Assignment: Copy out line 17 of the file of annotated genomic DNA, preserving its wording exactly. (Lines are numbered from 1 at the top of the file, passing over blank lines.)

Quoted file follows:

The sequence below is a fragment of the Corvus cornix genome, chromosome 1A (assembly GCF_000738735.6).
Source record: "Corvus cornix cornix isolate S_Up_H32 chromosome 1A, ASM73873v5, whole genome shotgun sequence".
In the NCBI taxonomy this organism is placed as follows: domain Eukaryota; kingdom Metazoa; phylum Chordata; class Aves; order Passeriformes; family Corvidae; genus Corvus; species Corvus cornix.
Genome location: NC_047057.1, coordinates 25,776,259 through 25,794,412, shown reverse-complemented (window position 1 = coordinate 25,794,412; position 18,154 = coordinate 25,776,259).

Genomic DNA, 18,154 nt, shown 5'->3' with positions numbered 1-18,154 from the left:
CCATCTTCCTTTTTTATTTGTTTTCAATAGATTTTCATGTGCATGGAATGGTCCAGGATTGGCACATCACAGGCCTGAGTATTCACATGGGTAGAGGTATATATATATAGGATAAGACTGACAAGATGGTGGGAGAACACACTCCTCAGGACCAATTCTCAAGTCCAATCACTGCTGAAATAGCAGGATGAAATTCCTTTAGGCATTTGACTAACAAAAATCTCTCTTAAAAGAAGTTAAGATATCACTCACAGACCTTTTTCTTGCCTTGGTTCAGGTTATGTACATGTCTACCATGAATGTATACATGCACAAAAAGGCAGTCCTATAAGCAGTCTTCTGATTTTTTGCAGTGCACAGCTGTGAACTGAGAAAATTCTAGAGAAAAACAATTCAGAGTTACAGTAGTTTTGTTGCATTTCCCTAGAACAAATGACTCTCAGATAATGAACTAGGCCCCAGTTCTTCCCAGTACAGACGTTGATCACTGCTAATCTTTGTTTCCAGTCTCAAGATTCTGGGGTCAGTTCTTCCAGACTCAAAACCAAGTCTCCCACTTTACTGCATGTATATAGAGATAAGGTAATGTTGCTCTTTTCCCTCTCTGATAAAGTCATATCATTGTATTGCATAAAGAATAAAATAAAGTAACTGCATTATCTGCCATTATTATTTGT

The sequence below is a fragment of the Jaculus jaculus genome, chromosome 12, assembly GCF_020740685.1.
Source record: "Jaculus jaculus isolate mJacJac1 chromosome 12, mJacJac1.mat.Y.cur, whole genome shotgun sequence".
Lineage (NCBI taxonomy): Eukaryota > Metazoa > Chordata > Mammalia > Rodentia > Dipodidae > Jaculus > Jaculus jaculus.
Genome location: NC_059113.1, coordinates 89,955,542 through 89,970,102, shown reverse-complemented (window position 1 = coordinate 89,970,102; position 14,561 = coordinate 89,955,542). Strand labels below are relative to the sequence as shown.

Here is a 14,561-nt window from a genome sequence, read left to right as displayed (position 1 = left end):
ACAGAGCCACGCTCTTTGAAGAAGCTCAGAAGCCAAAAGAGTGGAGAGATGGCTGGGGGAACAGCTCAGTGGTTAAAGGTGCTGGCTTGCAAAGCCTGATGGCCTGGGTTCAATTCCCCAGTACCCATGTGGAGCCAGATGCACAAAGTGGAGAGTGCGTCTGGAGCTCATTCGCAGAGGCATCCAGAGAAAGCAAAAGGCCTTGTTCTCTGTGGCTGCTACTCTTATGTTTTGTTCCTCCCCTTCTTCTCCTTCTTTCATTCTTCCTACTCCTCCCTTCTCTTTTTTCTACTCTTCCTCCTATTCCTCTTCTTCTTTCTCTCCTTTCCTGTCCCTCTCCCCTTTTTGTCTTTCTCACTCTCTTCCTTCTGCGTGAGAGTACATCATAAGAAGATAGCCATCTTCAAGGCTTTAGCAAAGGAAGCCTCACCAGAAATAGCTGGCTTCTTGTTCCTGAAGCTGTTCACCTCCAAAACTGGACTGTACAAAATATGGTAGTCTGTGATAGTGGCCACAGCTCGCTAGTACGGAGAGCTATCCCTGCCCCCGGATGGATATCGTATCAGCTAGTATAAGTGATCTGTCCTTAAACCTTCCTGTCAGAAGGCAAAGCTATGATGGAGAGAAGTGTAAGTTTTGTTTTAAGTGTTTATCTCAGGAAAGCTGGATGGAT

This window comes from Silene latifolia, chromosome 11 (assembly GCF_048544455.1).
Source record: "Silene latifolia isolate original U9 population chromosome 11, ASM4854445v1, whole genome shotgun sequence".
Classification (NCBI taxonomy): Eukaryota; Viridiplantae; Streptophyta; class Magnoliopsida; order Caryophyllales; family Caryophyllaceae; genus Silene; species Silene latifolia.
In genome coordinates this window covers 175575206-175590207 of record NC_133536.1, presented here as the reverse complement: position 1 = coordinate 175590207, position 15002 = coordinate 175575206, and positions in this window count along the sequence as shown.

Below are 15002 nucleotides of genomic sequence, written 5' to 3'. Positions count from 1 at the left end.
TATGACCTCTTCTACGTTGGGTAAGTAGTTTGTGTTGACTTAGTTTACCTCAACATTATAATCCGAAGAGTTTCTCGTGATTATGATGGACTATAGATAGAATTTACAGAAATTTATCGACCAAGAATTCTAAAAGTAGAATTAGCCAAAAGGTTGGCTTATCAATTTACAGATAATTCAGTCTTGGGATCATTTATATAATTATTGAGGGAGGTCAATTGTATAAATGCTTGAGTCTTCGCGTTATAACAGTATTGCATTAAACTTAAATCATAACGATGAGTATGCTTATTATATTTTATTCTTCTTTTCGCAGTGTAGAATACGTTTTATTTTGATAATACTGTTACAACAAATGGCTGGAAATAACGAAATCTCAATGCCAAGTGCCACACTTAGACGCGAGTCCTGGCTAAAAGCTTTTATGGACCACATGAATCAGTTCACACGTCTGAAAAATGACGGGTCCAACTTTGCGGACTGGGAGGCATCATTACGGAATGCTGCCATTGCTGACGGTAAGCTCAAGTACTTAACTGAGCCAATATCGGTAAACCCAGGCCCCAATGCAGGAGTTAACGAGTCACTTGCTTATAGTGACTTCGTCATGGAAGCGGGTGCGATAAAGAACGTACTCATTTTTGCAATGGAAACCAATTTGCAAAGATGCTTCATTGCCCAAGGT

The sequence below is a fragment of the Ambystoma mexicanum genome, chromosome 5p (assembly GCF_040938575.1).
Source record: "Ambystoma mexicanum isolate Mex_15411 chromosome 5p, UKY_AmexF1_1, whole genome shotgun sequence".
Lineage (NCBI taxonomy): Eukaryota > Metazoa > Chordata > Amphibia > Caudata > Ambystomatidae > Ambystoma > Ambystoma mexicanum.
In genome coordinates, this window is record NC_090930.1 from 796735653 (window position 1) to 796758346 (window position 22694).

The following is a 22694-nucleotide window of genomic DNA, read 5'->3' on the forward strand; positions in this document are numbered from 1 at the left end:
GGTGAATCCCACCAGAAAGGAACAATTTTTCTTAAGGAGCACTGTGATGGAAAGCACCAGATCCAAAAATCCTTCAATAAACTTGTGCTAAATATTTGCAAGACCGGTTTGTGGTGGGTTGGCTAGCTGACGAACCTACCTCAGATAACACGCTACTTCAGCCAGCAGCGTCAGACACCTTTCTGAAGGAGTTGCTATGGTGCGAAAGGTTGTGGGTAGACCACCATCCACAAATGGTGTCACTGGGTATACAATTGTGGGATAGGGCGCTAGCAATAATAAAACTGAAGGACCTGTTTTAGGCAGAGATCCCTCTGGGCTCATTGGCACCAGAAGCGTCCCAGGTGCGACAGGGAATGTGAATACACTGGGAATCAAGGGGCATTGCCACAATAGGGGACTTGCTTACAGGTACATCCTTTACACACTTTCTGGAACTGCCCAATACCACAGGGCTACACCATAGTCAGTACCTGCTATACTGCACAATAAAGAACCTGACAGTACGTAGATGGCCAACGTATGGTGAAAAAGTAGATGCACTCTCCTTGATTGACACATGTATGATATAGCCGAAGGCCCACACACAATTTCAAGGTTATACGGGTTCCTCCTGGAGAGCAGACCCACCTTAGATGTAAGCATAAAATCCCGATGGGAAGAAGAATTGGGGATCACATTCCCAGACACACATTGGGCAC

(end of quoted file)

Below are 15002 nucleotides of genomic sequence, written 5' to 3'. Positions count from 1 at the left end.